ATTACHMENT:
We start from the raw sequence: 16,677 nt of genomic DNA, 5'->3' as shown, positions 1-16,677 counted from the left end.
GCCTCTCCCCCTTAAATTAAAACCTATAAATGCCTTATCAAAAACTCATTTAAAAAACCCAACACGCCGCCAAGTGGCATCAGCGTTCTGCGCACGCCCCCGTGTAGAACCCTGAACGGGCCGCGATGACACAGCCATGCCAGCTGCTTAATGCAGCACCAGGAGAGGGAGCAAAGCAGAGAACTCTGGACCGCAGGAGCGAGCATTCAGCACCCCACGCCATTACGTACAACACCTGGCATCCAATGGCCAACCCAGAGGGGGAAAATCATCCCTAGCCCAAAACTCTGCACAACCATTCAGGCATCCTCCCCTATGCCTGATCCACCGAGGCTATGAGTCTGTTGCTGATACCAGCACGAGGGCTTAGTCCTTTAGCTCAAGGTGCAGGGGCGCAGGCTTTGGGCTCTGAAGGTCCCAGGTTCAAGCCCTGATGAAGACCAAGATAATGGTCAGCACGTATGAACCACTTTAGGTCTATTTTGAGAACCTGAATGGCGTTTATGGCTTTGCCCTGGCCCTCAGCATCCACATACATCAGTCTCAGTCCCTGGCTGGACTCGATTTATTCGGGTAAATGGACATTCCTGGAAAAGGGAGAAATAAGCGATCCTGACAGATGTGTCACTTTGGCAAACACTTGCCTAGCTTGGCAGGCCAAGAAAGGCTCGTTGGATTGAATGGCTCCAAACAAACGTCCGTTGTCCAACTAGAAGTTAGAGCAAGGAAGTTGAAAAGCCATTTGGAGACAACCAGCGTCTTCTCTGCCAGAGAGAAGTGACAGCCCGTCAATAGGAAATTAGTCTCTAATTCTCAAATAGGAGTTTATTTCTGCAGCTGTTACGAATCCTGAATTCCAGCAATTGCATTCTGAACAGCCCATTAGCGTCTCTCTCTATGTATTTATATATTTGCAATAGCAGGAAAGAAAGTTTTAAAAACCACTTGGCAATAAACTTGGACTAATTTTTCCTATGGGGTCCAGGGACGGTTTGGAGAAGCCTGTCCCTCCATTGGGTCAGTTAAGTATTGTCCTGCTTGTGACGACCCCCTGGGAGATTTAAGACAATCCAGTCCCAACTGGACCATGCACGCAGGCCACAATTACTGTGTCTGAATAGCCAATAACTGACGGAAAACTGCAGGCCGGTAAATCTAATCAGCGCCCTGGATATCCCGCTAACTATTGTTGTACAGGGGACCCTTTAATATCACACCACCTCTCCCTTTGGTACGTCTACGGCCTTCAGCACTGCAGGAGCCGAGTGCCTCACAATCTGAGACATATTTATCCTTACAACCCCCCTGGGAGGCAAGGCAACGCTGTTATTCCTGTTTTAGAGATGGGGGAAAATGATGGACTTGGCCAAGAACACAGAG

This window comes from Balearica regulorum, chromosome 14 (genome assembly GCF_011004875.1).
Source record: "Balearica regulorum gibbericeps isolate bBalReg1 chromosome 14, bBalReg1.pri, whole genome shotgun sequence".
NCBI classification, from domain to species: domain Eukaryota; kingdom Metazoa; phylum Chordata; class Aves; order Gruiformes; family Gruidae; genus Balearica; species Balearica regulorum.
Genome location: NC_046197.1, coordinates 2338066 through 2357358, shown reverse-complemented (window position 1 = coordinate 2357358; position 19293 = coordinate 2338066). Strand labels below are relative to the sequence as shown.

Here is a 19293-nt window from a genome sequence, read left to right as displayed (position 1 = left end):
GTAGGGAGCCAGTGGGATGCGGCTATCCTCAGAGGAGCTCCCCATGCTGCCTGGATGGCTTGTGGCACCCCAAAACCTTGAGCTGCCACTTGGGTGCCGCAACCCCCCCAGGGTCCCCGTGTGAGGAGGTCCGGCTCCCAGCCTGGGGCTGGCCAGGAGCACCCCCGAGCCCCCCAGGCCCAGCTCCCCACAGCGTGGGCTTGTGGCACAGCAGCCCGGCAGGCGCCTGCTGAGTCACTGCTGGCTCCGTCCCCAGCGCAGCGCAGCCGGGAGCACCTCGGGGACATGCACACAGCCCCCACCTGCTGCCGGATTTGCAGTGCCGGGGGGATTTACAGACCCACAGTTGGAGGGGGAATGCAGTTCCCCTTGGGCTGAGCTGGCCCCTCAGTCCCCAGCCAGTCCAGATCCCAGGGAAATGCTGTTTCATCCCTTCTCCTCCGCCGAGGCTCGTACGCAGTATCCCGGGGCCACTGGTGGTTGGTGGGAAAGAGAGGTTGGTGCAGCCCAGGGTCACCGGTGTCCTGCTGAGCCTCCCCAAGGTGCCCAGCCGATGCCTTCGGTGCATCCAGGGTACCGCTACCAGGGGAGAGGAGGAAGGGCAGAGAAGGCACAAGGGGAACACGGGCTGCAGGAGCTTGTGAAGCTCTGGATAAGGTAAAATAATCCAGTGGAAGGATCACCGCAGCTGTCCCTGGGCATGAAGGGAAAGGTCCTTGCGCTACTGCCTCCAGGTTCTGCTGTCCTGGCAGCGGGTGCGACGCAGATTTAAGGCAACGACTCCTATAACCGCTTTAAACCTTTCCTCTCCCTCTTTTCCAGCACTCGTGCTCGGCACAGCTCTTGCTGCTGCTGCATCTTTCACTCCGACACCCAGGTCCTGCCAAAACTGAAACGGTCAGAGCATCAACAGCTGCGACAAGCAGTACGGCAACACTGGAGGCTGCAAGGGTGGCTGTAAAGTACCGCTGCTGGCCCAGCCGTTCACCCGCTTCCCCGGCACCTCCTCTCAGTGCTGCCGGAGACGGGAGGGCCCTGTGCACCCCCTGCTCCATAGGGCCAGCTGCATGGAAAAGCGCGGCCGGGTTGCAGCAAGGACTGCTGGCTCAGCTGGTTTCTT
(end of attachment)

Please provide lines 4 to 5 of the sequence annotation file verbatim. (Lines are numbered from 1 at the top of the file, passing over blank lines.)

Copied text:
Source record: "Balearica regulorum gibbericeps isolate bBalReg1 chromosome 14, bBalReg1.pri, whole genome shotgun sequence".
NCBI classification, from domain to species: domain Eukaryota; kingdom Metazoa; phylum Chordata; class Aves; order Gruiformes; family Gruidae; genus Balearica; species Balearica regulorum.